Set in 1st century Scotland, SISTERS AT THE EDGE OF THE WORLD includes the battle of Mons Graupius between the Romans and the Caledonian tribes. The book features a neurodiverse main character and some rather complicated romance!

See the press release here

Amazon UK

Amazon Worldwide

Read the article Roman Aberdeenshire features in author’s new book from Grampian Online.

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Walking on Balmedie Beach in my Slippers

Balmedie Beach, walking on the beach

On the way home from a hospital visit in 2020, I stopped at Balmedie beach.

Balmedie Beach

I crossed the boardwalk slowly, being careful not to catch my slippers in the gaps between wood. My foot is a lot better, though I still can’t wear proper shoes or put my heel right down on the ground, but I was determined to walk on the beach.

Continue reading “Walking on Balmedie Beach in my Slippers”

The Sea Wears Wonderful Colours

peering through the grasses to the sea

A mellow walk on the beach. A moment to catch our breath.

through the grasses to the sea

We start high up on the dunes and push our way through the long grasses, side-stepping to avoid the many large snails that live there, and then we walk out on to the sand.

the sea

There we stare out over the wonderful, wonderful sea, that is showing green today. We stand and breathe the sweet sea air, and feel the gentle breeze on our faces.

darker skies over the sea

It doesn’t stay bright and gentle for long. As is so often the way in Scotland, the weather is subject to swift change. By the time we leave the beach, the wind, a breeze no more, is swirling dark clouds over Tiger Hill, the largest dune on the skyline.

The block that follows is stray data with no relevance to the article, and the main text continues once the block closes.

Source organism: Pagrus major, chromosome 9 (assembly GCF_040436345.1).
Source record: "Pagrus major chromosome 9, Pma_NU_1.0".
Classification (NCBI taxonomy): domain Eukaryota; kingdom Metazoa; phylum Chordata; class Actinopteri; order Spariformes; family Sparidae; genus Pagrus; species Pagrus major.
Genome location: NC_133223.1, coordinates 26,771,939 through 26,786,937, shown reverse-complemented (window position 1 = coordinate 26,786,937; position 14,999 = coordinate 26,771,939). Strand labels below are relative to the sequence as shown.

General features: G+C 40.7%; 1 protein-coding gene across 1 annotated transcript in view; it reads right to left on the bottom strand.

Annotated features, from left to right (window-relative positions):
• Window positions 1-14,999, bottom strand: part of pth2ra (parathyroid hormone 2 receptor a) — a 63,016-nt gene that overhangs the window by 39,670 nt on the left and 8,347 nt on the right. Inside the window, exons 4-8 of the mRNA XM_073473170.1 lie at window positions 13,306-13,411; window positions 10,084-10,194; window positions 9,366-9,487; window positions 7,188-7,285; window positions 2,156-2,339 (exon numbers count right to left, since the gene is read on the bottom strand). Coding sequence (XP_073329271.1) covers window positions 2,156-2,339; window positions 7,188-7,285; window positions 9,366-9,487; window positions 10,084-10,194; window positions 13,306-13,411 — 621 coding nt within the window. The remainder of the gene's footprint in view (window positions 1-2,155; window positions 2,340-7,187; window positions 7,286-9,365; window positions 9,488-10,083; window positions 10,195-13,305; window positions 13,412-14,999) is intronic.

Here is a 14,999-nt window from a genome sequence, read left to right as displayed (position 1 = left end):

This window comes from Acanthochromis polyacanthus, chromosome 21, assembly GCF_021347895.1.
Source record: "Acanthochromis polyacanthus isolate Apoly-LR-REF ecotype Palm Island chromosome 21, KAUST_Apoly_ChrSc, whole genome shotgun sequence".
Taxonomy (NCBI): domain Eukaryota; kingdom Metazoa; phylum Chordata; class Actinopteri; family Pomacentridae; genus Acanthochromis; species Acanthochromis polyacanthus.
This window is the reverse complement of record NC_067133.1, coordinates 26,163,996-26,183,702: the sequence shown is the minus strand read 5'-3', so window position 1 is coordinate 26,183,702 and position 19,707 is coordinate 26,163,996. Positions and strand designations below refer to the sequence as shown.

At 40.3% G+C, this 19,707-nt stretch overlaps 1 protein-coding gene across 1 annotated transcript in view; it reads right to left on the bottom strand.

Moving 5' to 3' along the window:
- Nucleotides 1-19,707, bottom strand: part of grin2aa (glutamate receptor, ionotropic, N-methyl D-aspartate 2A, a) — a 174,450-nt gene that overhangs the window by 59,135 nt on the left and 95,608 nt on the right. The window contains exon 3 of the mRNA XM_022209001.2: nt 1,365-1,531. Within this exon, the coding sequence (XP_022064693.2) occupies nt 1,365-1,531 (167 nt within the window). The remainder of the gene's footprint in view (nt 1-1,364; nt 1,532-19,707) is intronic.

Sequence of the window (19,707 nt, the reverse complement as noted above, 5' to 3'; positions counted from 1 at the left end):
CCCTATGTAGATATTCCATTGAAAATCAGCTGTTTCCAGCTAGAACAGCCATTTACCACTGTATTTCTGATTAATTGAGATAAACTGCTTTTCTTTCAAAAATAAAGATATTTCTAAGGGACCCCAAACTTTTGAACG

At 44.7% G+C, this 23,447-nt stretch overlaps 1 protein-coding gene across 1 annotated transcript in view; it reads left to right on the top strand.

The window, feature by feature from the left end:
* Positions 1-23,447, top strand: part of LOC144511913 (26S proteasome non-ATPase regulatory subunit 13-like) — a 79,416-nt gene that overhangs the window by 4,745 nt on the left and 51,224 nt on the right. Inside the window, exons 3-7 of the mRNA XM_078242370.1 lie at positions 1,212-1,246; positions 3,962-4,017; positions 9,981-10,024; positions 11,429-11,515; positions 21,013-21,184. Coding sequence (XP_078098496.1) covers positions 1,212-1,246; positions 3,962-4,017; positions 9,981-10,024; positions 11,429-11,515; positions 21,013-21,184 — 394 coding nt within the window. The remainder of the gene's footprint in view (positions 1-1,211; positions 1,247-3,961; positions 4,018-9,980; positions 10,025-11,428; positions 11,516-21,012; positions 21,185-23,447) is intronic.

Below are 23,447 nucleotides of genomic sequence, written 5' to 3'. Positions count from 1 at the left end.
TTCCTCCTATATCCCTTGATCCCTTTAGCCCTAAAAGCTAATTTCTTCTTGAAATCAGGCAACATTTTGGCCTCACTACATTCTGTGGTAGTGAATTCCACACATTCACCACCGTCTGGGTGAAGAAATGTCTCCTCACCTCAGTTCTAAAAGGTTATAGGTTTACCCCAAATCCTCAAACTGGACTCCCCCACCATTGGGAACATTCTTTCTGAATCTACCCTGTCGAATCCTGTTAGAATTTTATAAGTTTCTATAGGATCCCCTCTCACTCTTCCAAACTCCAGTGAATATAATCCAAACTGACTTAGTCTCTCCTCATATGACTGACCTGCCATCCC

clouds gather over the ebach

The star of today’s little blog has been: Fraserburgh beach!

I needed that breath of sea air today.

Let’s end on an, albeit metaphorical, oceanic quote from SISTERS AT THE EDGE OF THE WORLD.

Quote from SISTERS AT THE EDGE OF THE WORLD

My books:

Sisters at the Edge of the World cover

Set in 1st century Scotland, SISTERS AT THE EDGE OF THE WORLD includes the battle of Mons Graupius between the Romans and the Caledonian tribes. The book features a neurodiverse main character and some rather complicated romance!

See the press release here

Amazon UK

Amazon Worldwide

Read the article Roman Aberdeenshire features in author’s new book from Grampian Online.

Cover of Ailish Sinclair's 'The Mermaid and the Bear'

Taking place mainly in a castle, THE MERMAID AND THE BEAR blends an often overlooked period of history, the Scottish witchcraft accusations, in particular the 1597 Aberdeen witchcraft panic, with a love story.

See the press release here

Amazon UK

Amazon Worldwide

From the Press and Journal: New book by Fraserburgh author highlights horrific extent of witch trials in Scotland 

Fireflies and Chocolate by Ailish Sinclair, out 2021

FIREFLIES AND CHOCOLATE was inspired by the kidnapped children and young people of Aberdeen. The story follows the adventures of Elizabeth Manteith from the castle and her determined efforts to get back home. There’s love. There’s derring-dos on the high seas… And there’s chocolate!

See the publisher’s Press Release here

Amazon UK

Amazon Worldwide

“Filled with excitement and suspense…” Historical Novel Society Editor’s Pick

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Short Post: Early Morning Walk Before Writing

I am now well enough to start the day with an early morning walk, just like I always used to. And today, it really feels like autumn. I made a wee video:

I walked all the way up to the Witch Stone.

early morning walk to the witch stone

But now it’s back to making SISTERS happen soon.

And, it’s out now!

Sisters at the Edge of the World, out soon

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The White Horse of Mormond Hill

Ear of the white horse on Mormond Hill
The White Horse on Mormond Hill as seen from the distance